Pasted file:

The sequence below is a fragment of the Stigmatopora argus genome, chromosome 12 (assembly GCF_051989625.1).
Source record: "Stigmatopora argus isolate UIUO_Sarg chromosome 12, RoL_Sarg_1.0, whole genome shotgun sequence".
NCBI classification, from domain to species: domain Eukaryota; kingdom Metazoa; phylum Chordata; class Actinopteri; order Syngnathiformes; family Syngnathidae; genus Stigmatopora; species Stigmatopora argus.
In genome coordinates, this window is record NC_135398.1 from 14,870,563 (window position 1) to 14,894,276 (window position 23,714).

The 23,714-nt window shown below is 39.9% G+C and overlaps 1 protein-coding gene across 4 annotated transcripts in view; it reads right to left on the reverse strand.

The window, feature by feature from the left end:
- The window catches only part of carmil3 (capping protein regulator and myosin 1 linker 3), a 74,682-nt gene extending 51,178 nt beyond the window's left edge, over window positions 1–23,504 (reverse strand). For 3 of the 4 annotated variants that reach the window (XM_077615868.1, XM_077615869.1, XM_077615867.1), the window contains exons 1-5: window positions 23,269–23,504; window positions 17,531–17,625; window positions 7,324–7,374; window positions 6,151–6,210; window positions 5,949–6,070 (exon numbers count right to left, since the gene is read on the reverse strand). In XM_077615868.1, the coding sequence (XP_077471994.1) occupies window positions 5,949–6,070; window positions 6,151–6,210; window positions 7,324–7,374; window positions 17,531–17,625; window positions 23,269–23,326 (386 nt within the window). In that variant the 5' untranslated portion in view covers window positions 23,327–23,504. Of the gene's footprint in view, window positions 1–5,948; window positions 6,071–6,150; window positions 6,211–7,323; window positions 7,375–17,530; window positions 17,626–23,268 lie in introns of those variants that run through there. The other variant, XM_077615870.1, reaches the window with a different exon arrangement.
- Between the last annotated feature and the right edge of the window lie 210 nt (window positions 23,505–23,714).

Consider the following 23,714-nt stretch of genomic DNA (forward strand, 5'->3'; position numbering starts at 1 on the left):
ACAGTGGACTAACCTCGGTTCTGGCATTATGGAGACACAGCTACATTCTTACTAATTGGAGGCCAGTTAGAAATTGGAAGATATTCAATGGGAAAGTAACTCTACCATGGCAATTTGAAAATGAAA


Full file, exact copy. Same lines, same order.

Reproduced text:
The sequence below is a fragment of the Stigmatopora argus genome, chromosome 12 (assembly GCF_051989625.1).
Source record: "Stigmatopora argus isolate UIUO_Sarg chromosome 12, RoL_Sarg_1.0, whole genome shotgun sequence".
NCBI classification, from domain to species: domain Eukaryota; kingdom Metazoa; phylum Chordata; class Actinopteri; order Syngnathiformes; family Syngnathidae; genus Stigmatopora; species Stigmatopora argus.
In genome coordinates, this window is record NC_135398.1 from 14,870,563 (window position 1) to 14,894,276 (window position 23,714).

The 23,714-nt window shown below is 39.9% G+C and overlaps 1 protein-coding gene across 4 annotated transcripts in view; it reads right to left on the reverse strand.

The window, feature by feature from the left end:
- The window catches only part of carmil3 (capping protein regulator and myosin 1 linker 3), a 74,682-nt gene extending 51,178 nt beyond the window's left edge, over window positions 1–23,504 (reverse strand). For 3 of the 4 annotated variants that reach the window (XM_077615868.1, XM_077615869.1, XM_077615867.1), the window contains exons 1-5: window positions 23,269–23,504; window positions 17,531–17,625; window positions 7,324–7,374; window positions 6,151–6,210; window positions 5,949–6,070 (exon numbers count right to left, since the gene is read on the reverse strand). In XM_077615868.1, the coding sequence (XP_077471994.1) occupies window positions 5,949–6,070; window positions 6,151–6,210; window positions 7,324–7,374; window positions 17,531–17,625; window positions 23,269–23,326 (386 nt within the window). In that variant the 5' untranslated portion in view covers window positions 23,327–23,504. Of the gene's footprint in view, window positions 1–5,948; window positions 6,071–6,150; window positions 6,211–7,323; window positions 7,375–17,530; window positions 17,626–23,268 lie in introns of those variants that run through there. The other variant, XM_077615870.1, reaches the window with a different exon arrangement.
- Between the last annotated feature and the right edge of the window lie 210 nt (window positions 23,505–23,714).

Consider the following 23,714-nt stretch of genomic DNA (forward strand, 5'->3'; position numbering starts at 1 on the left):
ACAGTGGACTAACCTCGGTTCTGGCATTATGGAGACACAGCTACATTCTTACTAATTGGAGGCCAGTTAGAAATTGGAAGATATTCAATGGGAAAGTAACTCTACCATGGCAATTTGAAAATGAAA